เรียนจบที่ญี่ปุ่นแล้วทำอะไรต่อดี? เป็นคุณครูในโรงเรียนญี่ปุ่นด้วยโปรแกรม JET ดูไหม?
Studying abroad in Japan can be an exhilarating experience, and for some, an experience that makes up your mind: you want to come back.
At least, that’s the way it was for this author. After studying abroad in Japan for a year, I returned to my native America to finish my studies before returning to Japan on the JET Programme.
Depending on your study abroad program, however, your graduation time may be different from the period during which Japanese students typically enter the shuukatsu cycle of job-hunting (read more about shuukatsu in our guide for international students: “Job-Hunting in Japan 101”), or perhaps you’re just not interested in seeking out a typical corporate job in Japan. Even if that’s the case, there are many options, particularly for native English-speakers, in the education industry.
What options are out there?
Maybe you want to stay in Japan after you graduate, and get that proverbial foot in the door, but still stay in a more urban area. In the cities, English conversation schools abound, including private ALT (Assistant Language Teacher) dispatch companies like Interac, which contracts ALTs out to the local boards of education. If this is a path you’re interested in after graduation, however, as with any potential job or company, it’s always a good idea to do some online research about the company you’re interested in. Look up reviews, blogs, and other postings from former employees to get a feel for the organization.
Another option for those aspiring to be hired as an ALT is to look into direct hiring from a city or prefectural Board of Education. Such job listings are sometimes posted online, so it’s a good idea to keep your eyes and ears open: join some forums, or follow relevant Facebook groups.
The JET Programme
If you’re not majoring in education, this may not have been a career path—or indeed, an experience—that you considered before. Japan’s largest program may have the word “teaching” in its title, but a major in education or a teaching certification isn’t a requirement. The JET, or Japan Exchange and Teaching Programme (notice that “exchange” is emphasized first! The program is largely focused on “grassroots internationalization”) was founded in 1987, and since then, has been sending ALTs (Assistant Language Teachers, who assist Japanese teachers in the classroom, or teach their own classes. There is no language requirement for ALTs), CIRs (Coordinators for International Relations, who are required to have a certain level of Japanese proficiency, and work to promote international relations-related activities at local government organizations), and a smaller group of SEAs (Sports Exchange Advisors, who are sports professionals promoting internalization via coaching sports) to typically rural regions of Japan.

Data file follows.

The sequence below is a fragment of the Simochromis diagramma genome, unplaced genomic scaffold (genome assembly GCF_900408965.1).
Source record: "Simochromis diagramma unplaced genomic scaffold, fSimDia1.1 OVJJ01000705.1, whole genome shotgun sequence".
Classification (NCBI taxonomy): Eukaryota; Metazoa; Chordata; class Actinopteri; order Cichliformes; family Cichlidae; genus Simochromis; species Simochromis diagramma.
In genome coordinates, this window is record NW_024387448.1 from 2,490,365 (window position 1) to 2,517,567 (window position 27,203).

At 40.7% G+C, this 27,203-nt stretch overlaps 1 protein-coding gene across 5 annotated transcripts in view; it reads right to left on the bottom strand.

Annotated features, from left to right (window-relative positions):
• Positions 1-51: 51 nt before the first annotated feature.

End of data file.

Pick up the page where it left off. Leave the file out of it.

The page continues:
Many private companies offer short-term contracts of approximately one year, and while JET contracts are similarly offered on a year-basis, it’s possible for program participants to re-contract for a term of up to five years.
The program has increased its participation numbers (there were nearly 5,000 JETs in Japan in 2016), and expanded into slightly less rural placements than previously offered, though the great majority of JETs will nonetheless be placed away from metropolitan areas. As a former JET myself, I would caution aspiring JETs not to be turned away by this: one of the greatest appeals of the program is the chance to immerse yourself in the local community—“local” here could mean anything from Kyoto’s beautiful neighbor, Uji, to a verdant farming village of 2,000 people on the edge of Shikoku…more often than not, it’s going to be somewhere in the countryside. It’s an opportunity to not only visit, but live in a place you might not otherwise visit, and to get to know the people who live there.
For the three years I was on JET, I was stationed in a fairly rural town of about 50,000 people (a higher population than my hometown, but with so many more rice fields). The trains in my town stopped only once an hour, and like many Kyoto residents do, I made my commute to and from work on my bicycle, passing through fields and over rivers (I had to quickly school myself not to sing while riding–”lush nature,” also means a lot of bugs). By the end of my time there, I was surprised myself at how much I’d come to know the town. I knew most of the children high school age and under in the town, and any elementary school students I passed on the street would wave to me and call me by name (They also asked, wide-eyed and earnest, what on earth I was doing there when they spotted me buying broccoli in the local grocery store). I knew the families who ran the local restaurants by name (sometimes too well: I was once offered a grocer’s son’s hand in marriage when I tried to buy carrots at a local establishment), and couldn’t go far without a wave from someone.
Though it may not be without its flaws, one of the sure benefits of the program is how well you’ll come to know the people and culture of your particular town (Not to mention dialect–you think Kansai-ben is fun, Kyoto-ites? There’s quite a bit more to explore!). You will also get to experience life in a Japanese working environment outside of office work. Where you take that experience next will be up to you.